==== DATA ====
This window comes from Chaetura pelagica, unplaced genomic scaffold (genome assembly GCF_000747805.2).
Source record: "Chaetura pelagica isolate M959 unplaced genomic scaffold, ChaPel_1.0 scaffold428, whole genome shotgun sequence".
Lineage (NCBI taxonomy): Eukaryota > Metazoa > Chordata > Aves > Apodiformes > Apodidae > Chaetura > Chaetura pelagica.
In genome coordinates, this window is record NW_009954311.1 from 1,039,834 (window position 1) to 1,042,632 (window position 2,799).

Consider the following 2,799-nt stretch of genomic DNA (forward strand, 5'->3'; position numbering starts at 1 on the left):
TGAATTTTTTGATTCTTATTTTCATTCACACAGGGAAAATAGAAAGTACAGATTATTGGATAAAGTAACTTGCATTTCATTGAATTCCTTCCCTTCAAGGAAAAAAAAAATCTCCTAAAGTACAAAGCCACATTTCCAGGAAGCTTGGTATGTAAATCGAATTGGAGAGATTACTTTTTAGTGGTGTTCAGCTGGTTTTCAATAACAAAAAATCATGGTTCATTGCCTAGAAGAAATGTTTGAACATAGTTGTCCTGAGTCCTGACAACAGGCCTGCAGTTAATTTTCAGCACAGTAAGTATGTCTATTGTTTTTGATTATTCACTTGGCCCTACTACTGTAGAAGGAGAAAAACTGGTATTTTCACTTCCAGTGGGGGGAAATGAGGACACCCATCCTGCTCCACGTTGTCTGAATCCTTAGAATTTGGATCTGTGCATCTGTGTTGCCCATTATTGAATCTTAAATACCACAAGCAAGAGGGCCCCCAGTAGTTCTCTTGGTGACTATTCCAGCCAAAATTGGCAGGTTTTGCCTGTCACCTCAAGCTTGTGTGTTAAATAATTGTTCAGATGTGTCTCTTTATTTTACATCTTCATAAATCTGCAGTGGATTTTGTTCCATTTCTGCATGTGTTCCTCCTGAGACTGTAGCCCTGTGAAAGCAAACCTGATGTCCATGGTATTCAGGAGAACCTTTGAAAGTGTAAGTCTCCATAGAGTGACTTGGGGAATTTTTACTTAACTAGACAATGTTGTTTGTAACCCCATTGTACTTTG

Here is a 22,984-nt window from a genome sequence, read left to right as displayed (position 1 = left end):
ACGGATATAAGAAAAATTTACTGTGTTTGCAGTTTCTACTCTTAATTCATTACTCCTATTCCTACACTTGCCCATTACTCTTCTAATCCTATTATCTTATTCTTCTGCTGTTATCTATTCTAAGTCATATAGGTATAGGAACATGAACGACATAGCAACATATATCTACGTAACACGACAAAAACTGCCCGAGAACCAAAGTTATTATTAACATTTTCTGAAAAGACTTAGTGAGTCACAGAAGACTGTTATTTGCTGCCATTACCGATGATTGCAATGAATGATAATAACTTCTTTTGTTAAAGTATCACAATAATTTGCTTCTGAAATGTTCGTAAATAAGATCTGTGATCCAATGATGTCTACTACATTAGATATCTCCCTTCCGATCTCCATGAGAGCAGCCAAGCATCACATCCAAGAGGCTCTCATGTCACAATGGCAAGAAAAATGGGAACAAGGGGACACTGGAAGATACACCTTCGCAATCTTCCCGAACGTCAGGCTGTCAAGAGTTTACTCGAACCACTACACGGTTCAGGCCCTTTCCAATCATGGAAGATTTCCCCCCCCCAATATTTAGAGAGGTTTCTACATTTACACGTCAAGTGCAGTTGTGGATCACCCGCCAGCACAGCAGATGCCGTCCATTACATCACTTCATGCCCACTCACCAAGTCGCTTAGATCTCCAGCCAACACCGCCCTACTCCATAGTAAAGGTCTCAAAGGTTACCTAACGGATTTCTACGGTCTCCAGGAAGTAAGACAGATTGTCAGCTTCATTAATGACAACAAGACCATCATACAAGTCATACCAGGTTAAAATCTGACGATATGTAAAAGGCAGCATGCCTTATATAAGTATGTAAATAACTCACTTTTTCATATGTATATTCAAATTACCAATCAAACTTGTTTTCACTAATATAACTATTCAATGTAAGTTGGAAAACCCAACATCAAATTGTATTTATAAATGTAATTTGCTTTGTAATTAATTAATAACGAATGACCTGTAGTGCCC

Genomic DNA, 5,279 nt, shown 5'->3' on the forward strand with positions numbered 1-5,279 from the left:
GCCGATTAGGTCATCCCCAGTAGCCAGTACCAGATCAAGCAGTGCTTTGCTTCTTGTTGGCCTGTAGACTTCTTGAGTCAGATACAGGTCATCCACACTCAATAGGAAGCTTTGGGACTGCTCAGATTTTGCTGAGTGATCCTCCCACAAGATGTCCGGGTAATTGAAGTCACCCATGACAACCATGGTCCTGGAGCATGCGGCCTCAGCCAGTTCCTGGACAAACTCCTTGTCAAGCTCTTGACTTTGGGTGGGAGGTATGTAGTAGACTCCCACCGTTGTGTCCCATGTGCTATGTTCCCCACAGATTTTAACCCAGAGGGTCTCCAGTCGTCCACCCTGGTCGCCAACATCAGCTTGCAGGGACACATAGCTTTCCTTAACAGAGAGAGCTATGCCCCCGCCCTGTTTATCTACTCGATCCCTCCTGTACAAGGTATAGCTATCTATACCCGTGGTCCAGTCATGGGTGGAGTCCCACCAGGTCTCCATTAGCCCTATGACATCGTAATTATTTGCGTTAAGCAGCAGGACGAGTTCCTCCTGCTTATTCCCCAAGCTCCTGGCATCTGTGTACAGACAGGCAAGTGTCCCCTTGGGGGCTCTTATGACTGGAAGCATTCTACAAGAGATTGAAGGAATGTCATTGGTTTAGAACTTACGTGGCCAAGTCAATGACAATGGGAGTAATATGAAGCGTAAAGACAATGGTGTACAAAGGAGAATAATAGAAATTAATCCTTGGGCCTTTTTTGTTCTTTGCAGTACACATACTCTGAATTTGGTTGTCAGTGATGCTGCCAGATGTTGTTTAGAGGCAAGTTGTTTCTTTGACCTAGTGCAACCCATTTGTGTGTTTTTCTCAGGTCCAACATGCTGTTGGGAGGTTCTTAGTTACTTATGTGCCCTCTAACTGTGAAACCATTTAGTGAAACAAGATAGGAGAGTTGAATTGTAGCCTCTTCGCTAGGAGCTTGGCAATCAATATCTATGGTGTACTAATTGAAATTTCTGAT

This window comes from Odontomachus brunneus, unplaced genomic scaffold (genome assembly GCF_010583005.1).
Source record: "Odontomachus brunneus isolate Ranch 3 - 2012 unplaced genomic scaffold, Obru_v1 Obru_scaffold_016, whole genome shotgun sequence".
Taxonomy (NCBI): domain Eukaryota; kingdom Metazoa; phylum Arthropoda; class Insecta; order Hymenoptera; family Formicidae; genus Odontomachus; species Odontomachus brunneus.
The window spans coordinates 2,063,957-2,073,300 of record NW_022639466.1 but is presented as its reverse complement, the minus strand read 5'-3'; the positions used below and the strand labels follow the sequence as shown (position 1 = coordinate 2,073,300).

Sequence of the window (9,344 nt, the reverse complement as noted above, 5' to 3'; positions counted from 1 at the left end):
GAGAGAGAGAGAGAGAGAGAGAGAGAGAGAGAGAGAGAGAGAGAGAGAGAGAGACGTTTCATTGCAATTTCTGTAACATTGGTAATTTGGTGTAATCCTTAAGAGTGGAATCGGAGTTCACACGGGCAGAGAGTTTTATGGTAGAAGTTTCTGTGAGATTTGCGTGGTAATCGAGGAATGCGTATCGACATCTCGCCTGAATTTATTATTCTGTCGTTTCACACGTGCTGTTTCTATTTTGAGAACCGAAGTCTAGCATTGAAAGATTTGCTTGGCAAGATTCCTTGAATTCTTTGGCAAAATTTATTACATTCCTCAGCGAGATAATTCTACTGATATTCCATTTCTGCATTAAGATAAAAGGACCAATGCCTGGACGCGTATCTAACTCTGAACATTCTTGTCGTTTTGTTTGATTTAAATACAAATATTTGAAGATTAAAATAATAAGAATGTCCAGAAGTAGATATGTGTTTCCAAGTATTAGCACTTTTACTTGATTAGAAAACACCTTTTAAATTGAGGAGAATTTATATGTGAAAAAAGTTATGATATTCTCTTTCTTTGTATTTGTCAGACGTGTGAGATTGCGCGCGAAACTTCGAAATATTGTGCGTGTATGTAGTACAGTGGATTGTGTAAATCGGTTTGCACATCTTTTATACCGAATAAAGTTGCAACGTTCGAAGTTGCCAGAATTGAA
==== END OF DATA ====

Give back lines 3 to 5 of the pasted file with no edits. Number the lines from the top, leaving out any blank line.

Lineage (NCBI taxonomy): Eukaryota > Metazoa > Chordata > Aves > Apodiformes > Apodidae > Chaetura > Chaetura pelagica.
In genome coordinates, this window is record NW_009954311.1 from 1,039,834 (window position 1) to 1,042,632 (window position 2,799).

Consider the following 2,799-nt stretch of genomic DNA (forward strand, 5'->3'; position numbering starts at 1 on the left):